Sunday, February 22, 2015

Wheel of Wonder February 22, 2015

Is Shamanism controversial?  Apparently so, to some people.  I've recently been re visiting a great documentary by Terry Macy and Daniel Hart, from 1996 "White Shamans and Plastic Medicine People." This documentary is about white folks pretty specifically white folks in the United States of America who've received little to no Tribal teachings about sweat lodges, the medicine wheel, and Shamanic healing, and turn around and try to share this information with the rest of the world (or at least Americans).  Many indigenous people find this to be just another exploitation by the ruling class of what tribal people hold dear, and speak out soundly against the practice. Part of the message behind this documentary seems to be that this form of exploitation applies most especially to people who do this for fame and profit.  This is a very good point and certainly one worth reflecting on.  People have literally DIED from going into sweat lodges that were poorly conceived, and in sweats that were not handled correctly.
 It does make sense that if someone decides to adopt a tradition or practice they haven't been well trained in, and then they turn around and try to teach it, they are not only being disrespectful to that tradition but their mishandling of this ancient knowledge can lead misinformed followers into many problems on the path to the truth they are trying to find in the spiritual practice, some may even say it could have an ill effect on that person in particular's soul or spirit .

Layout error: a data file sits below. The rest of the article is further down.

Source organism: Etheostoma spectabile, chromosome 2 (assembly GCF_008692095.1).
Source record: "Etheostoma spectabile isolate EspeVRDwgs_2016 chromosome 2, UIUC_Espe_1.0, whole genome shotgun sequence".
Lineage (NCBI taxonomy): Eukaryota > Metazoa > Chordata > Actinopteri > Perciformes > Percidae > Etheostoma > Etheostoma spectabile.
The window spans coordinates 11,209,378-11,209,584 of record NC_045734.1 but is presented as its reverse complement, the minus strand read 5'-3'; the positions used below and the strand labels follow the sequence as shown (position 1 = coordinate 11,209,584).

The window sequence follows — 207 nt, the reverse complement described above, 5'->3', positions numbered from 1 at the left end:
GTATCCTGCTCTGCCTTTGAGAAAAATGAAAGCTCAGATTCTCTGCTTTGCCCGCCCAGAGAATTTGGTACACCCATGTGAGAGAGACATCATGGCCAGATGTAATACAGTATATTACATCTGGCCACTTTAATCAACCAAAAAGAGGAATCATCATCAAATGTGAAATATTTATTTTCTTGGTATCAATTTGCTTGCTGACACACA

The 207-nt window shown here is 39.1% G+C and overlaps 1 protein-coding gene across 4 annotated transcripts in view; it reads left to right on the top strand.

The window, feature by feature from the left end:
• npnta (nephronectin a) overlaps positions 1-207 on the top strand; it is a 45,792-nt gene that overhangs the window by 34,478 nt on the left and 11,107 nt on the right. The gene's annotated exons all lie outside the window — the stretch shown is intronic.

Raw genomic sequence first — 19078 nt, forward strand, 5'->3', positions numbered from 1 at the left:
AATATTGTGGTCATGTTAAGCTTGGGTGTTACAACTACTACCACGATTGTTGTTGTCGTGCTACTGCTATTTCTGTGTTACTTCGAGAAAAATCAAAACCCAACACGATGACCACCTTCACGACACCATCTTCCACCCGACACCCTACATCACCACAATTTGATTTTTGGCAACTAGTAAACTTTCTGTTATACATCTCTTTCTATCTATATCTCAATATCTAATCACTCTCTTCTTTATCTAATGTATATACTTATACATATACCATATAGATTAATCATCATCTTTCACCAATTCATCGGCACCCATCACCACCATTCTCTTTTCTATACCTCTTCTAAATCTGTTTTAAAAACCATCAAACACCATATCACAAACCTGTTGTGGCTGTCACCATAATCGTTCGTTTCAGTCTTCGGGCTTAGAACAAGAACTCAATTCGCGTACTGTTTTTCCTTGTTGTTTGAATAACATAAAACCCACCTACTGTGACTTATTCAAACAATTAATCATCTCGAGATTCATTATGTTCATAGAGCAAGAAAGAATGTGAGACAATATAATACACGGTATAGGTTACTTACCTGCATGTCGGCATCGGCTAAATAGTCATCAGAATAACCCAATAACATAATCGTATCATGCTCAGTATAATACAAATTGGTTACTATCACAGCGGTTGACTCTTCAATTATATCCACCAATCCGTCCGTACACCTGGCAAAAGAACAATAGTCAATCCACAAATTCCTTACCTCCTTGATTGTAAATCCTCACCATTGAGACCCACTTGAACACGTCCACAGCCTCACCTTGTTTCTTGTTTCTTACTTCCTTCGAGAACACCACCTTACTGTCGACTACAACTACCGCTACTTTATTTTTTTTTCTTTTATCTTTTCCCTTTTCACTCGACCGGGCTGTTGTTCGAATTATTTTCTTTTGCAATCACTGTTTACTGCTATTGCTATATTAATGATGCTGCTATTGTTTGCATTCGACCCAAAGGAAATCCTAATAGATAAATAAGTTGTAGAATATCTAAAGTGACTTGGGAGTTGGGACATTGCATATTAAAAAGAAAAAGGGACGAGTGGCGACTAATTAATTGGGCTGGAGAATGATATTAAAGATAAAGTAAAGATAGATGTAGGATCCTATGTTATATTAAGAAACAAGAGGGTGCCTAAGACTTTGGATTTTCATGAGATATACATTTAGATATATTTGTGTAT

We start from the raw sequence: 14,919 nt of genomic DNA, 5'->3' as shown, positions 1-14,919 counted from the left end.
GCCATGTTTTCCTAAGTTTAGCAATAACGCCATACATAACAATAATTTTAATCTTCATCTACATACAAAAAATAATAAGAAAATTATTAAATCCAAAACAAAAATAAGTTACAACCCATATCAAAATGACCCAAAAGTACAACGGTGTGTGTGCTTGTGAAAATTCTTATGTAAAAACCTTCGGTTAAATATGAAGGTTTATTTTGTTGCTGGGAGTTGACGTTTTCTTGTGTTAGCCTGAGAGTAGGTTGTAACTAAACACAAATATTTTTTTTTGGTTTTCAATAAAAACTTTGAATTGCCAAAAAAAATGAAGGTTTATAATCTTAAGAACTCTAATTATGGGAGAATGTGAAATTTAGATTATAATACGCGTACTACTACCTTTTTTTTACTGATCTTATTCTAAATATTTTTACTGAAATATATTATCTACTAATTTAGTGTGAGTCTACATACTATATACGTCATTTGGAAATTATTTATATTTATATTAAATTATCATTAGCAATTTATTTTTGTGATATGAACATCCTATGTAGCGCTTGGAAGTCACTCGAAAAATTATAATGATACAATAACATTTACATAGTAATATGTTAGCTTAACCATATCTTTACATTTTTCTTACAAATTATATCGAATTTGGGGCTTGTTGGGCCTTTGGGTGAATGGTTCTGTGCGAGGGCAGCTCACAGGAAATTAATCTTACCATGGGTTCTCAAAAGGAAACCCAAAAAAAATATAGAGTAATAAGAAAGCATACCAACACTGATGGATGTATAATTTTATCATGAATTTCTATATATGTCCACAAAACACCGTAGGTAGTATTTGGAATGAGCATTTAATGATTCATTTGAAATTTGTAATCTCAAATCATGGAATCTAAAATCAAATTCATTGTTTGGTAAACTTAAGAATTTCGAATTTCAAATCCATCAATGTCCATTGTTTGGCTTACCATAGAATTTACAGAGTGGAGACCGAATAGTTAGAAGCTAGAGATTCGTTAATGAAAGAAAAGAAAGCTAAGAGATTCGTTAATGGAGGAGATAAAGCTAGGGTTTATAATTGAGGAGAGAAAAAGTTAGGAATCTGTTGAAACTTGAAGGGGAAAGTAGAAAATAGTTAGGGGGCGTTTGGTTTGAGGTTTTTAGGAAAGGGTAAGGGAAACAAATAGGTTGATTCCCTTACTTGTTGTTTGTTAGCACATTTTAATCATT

One of the ideas expressed in Macy and Hart's documentary that I found worthy of note was the idea that wisdom for the good of people should be given freely to help other people, other souls, not made into a commodity that can be bought or sold, because that cheapens it, and takes its magic away.  Another idea is that money is just a material exchange of one's energy and effort, or a form of gratitude for help that was offered.  Understandably, there are expenses that need to be met in a culture that is built on currency exchange, but is being a spiritual leader really something a person should get rich for doing?  Think about the cost, the insult, doled out to others who did not get rich or famous in the process referred to above, then decide.
Does this mean Shamanism is particular to the indigenous people of  North America, and anyone else who claims to be a Shaman is just a fraud?  Shamanism and soul journeys have been a part of the Human experience since the first Human dreamed, shared, or meditated, nearly every culture the world over, has had their shamans and mystics. Shamans and Mystics still practice today.  The true question becomes what process did they go through to unlock their gifts?  Did they find them in the roots of their own culture?  Are they mediums or channels to the spirits?  This week on Wheel of Wonder we'll visit with a local healer/shaman/empath and talk about these things. Of course we'll also have the good New Age/Folk/ Independent music your used to, as that is also part of the inspiration and enjoyment of Wheel of Wonder.  Next week we're planning on having guest musicians Aradia on our March 1st show! (see artist links in margin)

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